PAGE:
Abdul Razaq (Guantanamo detainee 356)
|Born||1971 (age 44–45)
|Alternate name||Abdul Razeq|
Abdul Razaq, a young Afghani man, was the first detainee to be released from Guantanamo Bay, Cuba. Razaq was released after four months when interrogators determined that he was not actually a terrorist, but a schizophrenic sufferer. Razaq was repatriated on May 11, 2002. Newseek conducted an interview with Razeq in a high security mental institution on May 20, 2002.
Razaq, a member of the Uzbek ethnic group, said that he was captured because American authorities did not believe he was not a foreigner.
Razaq reported observing a hunger strike, and a detainee who tried to commit suicide. But he also reported that he was happy with the food he was served, and that the detainees were given Qu'rans and allowed to pray without interference.
- Roy Gutman, Sami Yousafzai (2003). "The One That Got Away: A former Gitmo Bay prisoner talks about his experience from his new home in a heavily-guarded Kabul hospital room". MSNBC. Archived from the original on 2012-07-09. Retrieved 2012-07-08.
But in early May, Washington acknowledged that it was willing to release one prisoner: a 25-year-old Afghan held for four months at Camp X-ray. It turns out that the man was not actually a terrorist, but a schizophrenic sufferer.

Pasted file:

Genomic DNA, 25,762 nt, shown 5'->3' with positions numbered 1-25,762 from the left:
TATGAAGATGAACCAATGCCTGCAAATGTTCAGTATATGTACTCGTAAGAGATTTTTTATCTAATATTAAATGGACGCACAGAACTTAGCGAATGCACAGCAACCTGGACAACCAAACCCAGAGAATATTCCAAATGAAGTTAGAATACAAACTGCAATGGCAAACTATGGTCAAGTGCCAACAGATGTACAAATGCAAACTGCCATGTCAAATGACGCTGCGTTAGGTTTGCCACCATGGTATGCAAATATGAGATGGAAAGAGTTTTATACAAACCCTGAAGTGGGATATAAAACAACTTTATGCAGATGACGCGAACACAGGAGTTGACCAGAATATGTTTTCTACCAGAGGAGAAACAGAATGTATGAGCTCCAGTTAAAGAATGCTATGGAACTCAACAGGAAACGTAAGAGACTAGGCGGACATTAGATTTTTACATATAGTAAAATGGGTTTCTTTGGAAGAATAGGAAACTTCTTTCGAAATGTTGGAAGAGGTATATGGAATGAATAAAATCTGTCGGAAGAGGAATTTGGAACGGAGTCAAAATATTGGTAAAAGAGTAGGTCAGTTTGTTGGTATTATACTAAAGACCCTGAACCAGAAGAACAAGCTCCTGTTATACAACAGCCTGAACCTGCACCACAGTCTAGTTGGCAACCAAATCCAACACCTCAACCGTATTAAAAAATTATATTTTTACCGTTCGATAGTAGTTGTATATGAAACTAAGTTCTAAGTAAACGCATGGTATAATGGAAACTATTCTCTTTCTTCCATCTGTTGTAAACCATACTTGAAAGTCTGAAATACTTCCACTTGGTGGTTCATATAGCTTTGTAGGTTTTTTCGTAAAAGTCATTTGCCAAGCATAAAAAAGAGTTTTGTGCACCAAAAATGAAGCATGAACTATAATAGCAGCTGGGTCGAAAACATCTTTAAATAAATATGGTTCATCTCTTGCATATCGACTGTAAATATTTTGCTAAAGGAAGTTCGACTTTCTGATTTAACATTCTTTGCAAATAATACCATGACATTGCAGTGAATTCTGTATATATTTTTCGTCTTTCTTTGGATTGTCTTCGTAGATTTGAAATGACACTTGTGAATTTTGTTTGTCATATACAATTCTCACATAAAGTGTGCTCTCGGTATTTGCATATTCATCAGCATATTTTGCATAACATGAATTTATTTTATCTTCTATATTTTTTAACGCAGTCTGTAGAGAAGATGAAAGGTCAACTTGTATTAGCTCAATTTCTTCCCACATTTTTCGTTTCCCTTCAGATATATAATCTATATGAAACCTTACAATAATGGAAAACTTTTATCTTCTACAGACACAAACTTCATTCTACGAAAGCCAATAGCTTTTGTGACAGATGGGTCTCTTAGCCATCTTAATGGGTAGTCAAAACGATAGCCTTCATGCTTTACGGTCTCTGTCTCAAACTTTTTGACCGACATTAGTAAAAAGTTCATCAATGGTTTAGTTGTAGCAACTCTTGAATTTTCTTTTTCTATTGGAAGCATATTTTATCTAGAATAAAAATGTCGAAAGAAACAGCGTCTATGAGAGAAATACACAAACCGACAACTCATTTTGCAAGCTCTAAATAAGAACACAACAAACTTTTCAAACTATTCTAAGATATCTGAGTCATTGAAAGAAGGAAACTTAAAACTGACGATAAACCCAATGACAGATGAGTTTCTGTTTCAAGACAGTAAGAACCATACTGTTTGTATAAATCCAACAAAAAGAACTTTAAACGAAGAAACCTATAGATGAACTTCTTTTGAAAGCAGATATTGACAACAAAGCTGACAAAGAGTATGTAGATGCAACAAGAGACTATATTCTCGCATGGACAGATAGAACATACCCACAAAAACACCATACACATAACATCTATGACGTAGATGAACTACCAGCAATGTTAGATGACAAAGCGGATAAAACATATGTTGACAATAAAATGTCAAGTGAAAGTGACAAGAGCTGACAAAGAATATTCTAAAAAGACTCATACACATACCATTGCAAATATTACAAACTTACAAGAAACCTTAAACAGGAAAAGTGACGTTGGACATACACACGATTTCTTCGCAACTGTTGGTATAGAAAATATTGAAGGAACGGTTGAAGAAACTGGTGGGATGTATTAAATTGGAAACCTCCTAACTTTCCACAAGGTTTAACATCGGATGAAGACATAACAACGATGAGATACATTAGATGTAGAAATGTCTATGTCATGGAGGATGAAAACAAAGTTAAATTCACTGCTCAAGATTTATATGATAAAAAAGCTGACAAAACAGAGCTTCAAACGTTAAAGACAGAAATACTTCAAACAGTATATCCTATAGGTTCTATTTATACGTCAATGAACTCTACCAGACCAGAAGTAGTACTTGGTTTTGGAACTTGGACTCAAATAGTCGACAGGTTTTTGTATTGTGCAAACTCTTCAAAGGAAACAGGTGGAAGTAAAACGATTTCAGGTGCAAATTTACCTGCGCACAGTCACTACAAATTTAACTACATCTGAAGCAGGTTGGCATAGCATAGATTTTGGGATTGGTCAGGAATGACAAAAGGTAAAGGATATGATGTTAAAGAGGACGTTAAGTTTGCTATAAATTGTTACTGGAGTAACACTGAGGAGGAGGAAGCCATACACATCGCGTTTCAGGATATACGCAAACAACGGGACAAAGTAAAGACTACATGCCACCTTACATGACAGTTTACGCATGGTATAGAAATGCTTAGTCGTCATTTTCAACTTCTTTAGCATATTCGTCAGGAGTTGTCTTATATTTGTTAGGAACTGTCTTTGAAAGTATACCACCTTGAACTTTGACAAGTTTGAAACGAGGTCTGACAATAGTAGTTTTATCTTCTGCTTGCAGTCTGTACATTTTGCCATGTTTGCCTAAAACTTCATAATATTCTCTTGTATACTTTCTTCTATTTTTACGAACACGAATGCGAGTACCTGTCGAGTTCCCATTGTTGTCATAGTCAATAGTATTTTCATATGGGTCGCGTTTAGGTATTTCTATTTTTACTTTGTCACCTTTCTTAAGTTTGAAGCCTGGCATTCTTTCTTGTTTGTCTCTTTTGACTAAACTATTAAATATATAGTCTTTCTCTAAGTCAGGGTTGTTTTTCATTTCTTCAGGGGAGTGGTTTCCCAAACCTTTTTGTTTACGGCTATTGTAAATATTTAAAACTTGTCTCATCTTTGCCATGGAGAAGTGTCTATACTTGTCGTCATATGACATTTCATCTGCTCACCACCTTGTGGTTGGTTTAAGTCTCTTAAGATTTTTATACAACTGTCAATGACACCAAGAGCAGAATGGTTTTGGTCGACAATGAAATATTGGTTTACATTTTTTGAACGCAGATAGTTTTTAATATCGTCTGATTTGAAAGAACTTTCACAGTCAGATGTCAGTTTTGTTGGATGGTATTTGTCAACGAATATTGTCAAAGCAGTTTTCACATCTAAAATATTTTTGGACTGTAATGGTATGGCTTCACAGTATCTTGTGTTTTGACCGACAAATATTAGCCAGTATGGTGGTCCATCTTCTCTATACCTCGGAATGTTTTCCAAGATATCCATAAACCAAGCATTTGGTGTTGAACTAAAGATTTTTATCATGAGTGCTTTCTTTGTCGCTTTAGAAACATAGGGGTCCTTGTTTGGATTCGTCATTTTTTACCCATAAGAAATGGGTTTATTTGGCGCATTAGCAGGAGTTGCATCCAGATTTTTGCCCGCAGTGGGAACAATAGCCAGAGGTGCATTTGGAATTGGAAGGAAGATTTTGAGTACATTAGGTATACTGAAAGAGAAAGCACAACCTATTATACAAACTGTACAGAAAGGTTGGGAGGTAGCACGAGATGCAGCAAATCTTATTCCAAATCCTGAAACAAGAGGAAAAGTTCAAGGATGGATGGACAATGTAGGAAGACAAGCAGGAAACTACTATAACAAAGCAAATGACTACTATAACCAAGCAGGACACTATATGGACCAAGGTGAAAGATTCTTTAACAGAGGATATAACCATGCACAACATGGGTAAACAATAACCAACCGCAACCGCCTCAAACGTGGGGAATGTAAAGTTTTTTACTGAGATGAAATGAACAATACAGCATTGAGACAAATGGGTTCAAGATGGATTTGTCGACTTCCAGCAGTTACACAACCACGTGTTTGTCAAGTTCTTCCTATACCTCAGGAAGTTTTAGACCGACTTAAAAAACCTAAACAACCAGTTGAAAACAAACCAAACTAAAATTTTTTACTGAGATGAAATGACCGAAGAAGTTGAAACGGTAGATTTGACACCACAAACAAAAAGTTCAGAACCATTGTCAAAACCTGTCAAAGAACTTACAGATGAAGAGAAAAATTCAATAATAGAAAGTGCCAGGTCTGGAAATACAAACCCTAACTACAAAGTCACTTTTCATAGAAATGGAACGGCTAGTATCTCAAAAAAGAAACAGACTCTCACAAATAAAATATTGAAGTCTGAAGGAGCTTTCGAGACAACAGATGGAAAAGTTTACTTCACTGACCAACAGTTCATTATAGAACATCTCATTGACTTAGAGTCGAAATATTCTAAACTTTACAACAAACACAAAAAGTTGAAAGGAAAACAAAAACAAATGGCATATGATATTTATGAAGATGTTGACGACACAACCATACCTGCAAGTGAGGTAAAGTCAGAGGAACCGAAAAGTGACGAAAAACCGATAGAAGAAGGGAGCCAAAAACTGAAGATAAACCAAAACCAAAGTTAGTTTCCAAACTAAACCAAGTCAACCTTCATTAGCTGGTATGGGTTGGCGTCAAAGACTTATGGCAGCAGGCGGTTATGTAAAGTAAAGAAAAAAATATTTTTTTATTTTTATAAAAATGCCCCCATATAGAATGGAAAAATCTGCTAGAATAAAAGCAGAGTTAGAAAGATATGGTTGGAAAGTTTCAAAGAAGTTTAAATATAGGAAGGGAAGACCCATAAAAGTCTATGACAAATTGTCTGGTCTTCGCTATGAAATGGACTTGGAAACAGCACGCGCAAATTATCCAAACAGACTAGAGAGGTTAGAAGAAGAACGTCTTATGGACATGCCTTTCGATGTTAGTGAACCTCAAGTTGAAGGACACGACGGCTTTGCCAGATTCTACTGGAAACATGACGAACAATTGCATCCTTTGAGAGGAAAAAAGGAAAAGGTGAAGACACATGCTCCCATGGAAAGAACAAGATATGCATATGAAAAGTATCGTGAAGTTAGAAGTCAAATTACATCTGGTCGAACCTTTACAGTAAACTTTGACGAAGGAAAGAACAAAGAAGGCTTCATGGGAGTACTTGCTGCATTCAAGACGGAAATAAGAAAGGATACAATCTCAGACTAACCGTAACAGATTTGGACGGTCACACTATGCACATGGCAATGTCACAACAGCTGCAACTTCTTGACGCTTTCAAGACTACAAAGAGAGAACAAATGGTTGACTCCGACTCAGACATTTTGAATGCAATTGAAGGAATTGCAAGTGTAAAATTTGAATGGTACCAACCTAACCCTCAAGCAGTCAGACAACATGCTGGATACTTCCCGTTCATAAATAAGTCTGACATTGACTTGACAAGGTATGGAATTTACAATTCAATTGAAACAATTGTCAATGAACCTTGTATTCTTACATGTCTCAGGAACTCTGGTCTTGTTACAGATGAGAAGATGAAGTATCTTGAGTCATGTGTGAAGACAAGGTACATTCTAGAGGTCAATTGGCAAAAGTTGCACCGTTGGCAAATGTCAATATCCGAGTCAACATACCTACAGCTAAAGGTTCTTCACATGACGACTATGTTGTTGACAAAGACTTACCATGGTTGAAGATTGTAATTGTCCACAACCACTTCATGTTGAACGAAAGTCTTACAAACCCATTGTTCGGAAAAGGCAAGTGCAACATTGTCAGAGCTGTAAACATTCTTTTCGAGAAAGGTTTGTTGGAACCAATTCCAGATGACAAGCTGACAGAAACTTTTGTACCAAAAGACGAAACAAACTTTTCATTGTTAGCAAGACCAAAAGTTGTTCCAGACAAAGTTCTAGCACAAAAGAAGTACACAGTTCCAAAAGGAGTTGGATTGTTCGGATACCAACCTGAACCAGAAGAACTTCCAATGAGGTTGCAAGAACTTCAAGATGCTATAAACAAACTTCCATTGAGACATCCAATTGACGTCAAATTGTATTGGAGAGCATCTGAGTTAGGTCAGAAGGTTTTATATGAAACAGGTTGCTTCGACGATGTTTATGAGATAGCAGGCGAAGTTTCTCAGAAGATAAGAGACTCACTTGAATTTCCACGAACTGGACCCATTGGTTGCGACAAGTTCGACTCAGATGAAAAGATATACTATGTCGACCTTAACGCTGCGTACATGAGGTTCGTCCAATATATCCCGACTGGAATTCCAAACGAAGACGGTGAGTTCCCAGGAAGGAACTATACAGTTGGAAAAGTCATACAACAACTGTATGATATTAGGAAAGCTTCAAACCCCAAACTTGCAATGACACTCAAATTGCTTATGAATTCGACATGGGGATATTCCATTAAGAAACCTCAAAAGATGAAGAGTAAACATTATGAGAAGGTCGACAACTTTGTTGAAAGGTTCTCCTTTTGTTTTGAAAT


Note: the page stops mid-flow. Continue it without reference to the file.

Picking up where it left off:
- OARDEC (2006-05-15). "List of Individuals Detained by the Department of Defense at Guantanamo Bay, Cuba from January 2002 through May 15, 2006" (PDF). United States Department of Defense. Archived (PDF) from the original on 30 September 2007. Retrieved 2007-09-29.
- "Mentally Ill Prisoner Flown From Guantanamo Back to Afghanistan". Fox News. 2002-05-05. Archived from the original on 2012-07-09. Retrieved 2009-07-20.
- John Mintz (2002-05-04). "Relatives of 11 Kuwaiti Detainees File Lawsuit". Washington Post. p. A16. Archived from the original on 2012-07-09. Retrieved 2009-07-20.
Meanwhile, one of the prisoners held at the U.S. detention facility has been flown back to Afghanistan because he is suffering from what appears to be an emotional breakdown, military sources said.